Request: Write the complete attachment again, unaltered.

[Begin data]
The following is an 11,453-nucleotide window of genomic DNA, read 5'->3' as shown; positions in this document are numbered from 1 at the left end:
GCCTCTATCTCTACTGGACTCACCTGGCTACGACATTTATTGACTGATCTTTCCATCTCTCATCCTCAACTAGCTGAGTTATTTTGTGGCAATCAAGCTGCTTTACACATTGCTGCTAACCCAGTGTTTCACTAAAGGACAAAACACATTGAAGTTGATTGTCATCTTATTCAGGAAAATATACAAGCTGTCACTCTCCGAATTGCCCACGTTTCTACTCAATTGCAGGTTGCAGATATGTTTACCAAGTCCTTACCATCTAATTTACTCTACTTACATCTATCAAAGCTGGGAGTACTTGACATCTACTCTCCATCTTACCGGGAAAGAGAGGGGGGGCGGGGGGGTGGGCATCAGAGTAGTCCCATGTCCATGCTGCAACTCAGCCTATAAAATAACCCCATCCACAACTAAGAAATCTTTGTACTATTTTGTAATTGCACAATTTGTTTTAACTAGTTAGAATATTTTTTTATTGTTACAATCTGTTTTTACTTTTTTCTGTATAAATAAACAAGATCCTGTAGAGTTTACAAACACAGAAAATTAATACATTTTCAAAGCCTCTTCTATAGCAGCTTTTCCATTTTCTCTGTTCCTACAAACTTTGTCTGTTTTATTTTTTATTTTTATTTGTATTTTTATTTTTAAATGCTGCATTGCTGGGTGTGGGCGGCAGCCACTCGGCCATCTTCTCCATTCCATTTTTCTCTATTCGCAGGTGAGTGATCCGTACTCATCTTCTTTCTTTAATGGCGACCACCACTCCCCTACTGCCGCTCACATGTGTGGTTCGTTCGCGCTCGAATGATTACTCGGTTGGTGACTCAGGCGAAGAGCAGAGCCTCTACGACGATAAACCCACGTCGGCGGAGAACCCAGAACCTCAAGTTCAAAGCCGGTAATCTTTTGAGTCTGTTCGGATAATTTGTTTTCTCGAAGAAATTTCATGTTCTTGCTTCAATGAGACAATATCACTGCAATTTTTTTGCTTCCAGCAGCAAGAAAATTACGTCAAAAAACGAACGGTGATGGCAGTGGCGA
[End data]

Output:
The following is an 11,453-nucleotide window of genomic DNA, read 5'->3' as shown; positions in this document are numbered from 1 at the left end:
GCCTCTATCTCTACTGGACTCACCTGGCTACGACATTTATTGACTGATCTTTCCATCTCTCATCCTCAACTAGCTGAGTTATTTTGTGGCAATCAAGCTGCTTTACACATTGCTGCTAACCCAGTGTTTCACTAAAGGACAAAACACATTGAAGTTGATTGTCATCTTATTCAGGAAAATATACAAGCTGTCACTCTCCGAATTGCCCACGTTTCTACTCAATTGCAGGTTGCAGATATGTTTACCAAGTCCTTACCATCTAATTTACTCTACTTACATCTATCAAAGCTGGGAGTACTTGACATCTACTCTCCATCTTACCGGGAAAGAGAGGGGGGGCGGGGGGGTGGGCATCAGAGTAGTCCCATGTCCATGCTGCAACTCAGCCTATAAAATAACCCCATCCACAACTAAGAAATCTTTGTACTATTTTGTAATTGCACAATTTGTTTTAACTAGTTAGAATATTTTTTTATTGTTACAATCTGTTTTTACTTTTTTCTGTATAAATAAACAAGATCCTGTAGAGTTTACAAACACAGAAAATTAATACATTTTCAAAGCCTCTTCTATAGCAGCTTTTCCATTTTCTCTGTTCCTACAAACTTTGTCTGTTTTATTTTTTATTTTTATTTGTATTTTTATTTTTAAATGCTGCATTGCTGGGTGTGGGCGGCAGCCACTCGGCCATCTTCTCCATTCCATTTTTCTCTATTCGCAGGTGAGTGATCCGTACTCATCTTCTTTCTTTAATGGCGACCACCACTCCCCTACTGCCGCTCACATGTGTGGTTCGTTCGCGCTCGAATGATTACTCGGTTGGTGACTCAGGCGAAGAGCAGAGCCTCTACGACGATAAACCCACGTCGGCGGAGAACCCAGAACCTCAAGTTCAAAGCCGGTAATCTTTTGAGTCTGTTCGGATAATTTGTTTTCTCGAAGAAATTTCATGTTCTTGCTTCAATGAGACAATATCACTGCAATTTTTTTGCTTCCAGCAGCAAGAAAATTACGTCAAAAAACGAACGGTGATGGCAGTGGCGA